In 2014, the initiative was started to build a plan for the next decade of Fedora Linux. The plan, in essence, aimed to make Fedora more than an assemblage of disparate open source products in a common repository (think Debian).

Instead, Fedora has separate Workstation, Server, and Cloud distributions that each have a specific, targeted purpose. For the Workstation edition, much of the focus has been on making it more intuitive for end users–both technical and casual users–and sanding down the rough edges of the Linux desktop, such as inconsistencies of Qt programs running under GNOME.

SEE: LibreOffice 5.1: Sweet, subtle, and necessary polish (TechRepublic)

This is not a process that happens instantaneously, nor is it intended to–the changes are incremental, but are shipped when stable, as opposed to simply being ready. While original plans for Fedora 24 included selecting Wayland as the default display server, as support for Wayland in the GNOME desktop, in drivers, and across apps has made great strides in the last six months, the default remains as Wayland is given more time to incubate.

1. Visual improvements

A major overhaul of the systemwide default font, Cantarell, is the first noticeable change for users of previous Fedora releases. This includes a substantive reworking of font rendering, specifically hinting data which affects how fonts are displayed between different sizes or DPI values. Prior to this update, hinting in Cantarell had inconsistencies between diacritics, and improved support for Cyrillic characters. Users upgrading from previous versions who have edited font rendering settings manually, or by using the GNOME Tweak Tool, will need to reset these settings to their defaults, as these settings are (correctly) retained on upgrade.

New to the Fedora 24 repositories is the QGnomePlatform package, which transfers the GNOME/GTK display settings to Qt 5 applications. For HiDPI displays–particularly those increasingly found on notebook computers–this is a very welcome change that greatly improves the appearance of programs designed for Qt 5, making them much more usable.

Searching in the Nautilus file manager is now much more robust, adding the ability to filter when the file was last used or modified in searches, and limit searches to one or more file type categories, such as “Documents.”

2. Support for openh264

Fedora 24 brings official support for openh264, as part of Cisco’s patent grant, which makes the proprietary codec available freely. However, this comes with the restriction that the codec must be downloaded directly from Cisco. There is a GUI prompt to download the codec when the user attempts to play a video, though users of desktops other than GNOME must enable this manually.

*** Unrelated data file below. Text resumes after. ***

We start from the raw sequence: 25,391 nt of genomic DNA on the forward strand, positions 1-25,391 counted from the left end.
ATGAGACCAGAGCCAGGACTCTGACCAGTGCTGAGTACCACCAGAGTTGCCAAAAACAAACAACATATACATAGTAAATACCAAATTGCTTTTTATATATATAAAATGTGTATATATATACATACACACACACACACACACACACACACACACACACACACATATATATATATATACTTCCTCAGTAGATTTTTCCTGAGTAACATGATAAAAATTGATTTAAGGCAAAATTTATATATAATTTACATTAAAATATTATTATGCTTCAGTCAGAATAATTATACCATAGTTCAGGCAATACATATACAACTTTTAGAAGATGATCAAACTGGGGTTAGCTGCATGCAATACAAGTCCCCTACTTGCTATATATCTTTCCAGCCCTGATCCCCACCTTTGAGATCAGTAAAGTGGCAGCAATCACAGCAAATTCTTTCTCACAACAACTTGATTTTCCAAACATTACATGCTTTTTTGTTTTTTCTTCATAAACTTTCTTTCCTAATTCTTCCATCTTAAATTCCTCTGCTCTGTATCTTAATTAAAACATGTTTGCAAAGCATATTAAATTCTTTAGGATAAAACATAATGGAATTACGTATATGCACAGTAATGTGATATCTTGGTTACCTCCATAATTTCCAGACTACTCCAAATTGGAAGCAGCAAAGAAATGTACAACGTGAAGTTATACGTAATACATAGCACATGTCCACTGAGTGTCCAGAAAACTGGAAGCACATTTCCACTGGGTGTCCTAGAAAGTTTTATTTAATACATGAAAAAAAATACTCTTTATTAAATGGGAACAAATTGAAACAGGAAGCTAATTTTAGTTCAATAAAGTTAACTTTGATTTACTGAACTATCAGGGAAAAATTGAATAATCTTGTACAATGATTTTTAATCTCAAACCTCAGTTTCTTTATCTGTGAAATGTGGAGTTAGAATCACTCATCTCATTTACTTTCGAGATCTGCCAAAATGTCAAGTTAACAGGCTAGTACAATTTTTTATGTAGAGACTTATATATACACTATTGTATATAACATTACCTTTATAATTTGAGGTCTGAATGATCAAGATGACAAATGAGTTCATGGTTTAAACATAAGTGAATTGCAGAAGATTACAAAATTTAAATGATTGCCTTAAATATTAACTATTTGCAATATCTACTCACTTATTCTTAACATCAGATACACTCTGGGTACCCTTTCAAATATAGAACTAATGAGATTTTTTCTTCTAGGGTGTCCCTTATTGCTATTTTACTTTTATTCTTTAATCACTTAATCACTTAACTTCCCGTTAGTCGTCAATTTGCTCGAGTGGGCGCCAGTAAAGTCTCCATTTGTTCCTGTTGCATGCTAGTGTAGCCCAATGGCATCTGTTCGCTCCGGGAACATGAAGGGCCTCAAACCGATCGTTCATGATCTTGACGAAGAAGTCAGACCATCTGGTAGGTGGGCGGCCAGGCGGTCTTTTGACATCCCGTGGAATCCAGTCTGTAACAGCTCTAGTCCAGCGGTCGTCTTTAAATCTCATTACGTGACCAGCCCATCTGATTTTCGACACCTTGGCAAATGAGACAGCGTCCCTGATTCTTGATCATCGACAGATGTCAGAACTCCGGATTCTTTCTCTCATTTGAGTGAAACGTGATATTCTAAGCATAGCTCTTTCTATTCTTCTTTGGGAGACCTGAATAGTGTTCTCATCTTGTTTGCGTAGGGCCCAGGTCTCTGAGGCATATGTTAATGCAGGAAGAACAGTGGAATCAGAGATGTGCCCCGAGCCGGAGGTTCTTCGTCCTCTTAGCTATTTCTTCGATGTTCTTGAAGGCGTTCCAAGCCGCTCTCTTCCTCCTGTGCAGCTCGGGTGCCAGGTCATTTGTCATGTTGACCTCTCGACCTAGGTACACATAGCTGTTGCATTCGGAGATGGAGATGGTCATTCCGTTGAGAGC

At present, the plugin only supports the baseline profile, while many videos are encoded for the High profile, though work is ongoing to add support for additional profiles.

3. Graphical upgrades

Previous versions of Fedora required using the command line to upgrade to major versions, such as between 22 and 23. Starting now (and as this feature is backported to Fedora 23), users can perform major version upgrades using the Software app.

The upgrade system has a clearly marked “Install” button, which only installs the upgrade when directed by the user, in contrast to the opaque and frequently changing way in which Windows 10 is installed, often to the surprise of users.

4. Various things under the hood

To use the requisite car analogy, a variety of internal changes occurred which only affect people who would go searching for them (generally, programmers). Among these are an upgrade to glibc 2.23, which brings Unicode 8.0 support in addition to a variety of security fixes. The C compiler has been updated to GCC6. Similarly, Mono has been updated to 4.2 for improved .NET support, with Ruby updated to 2.3, Python updated to 3.5, and Node.js updated to 5.10. Ping now works with IPv6 addresses, eliminating the need for an IPv6-specific tool.

SEE: Screenshots: Five command-line apps every Linux newbie needs to know (TechRepublic)

Should I use it?

If you are already using Linux on the desktop, yes. GNOME 3 has come a very long way since the first release, and can be customized with ease to act more like a “traditional” desktop, though the differences are minimal at this point. Fedora has a variety of preconfigured alternative desktops available, including KDE, MATE, LXDE, Xfce, and Cinnamon, the desktop featured in Linux Mint.

If you are coming from Windows, the adjustment may still be a little bumpy. At present, the Software app does not include proprietary programs, so common apps such as Google Chrome and TeamViewer cannot be installed from the Software app. To ease the transition, Fedy provides one-click installation of common proprietary software packages, and popular configuration changes.

You can download Fedora 24 at

See also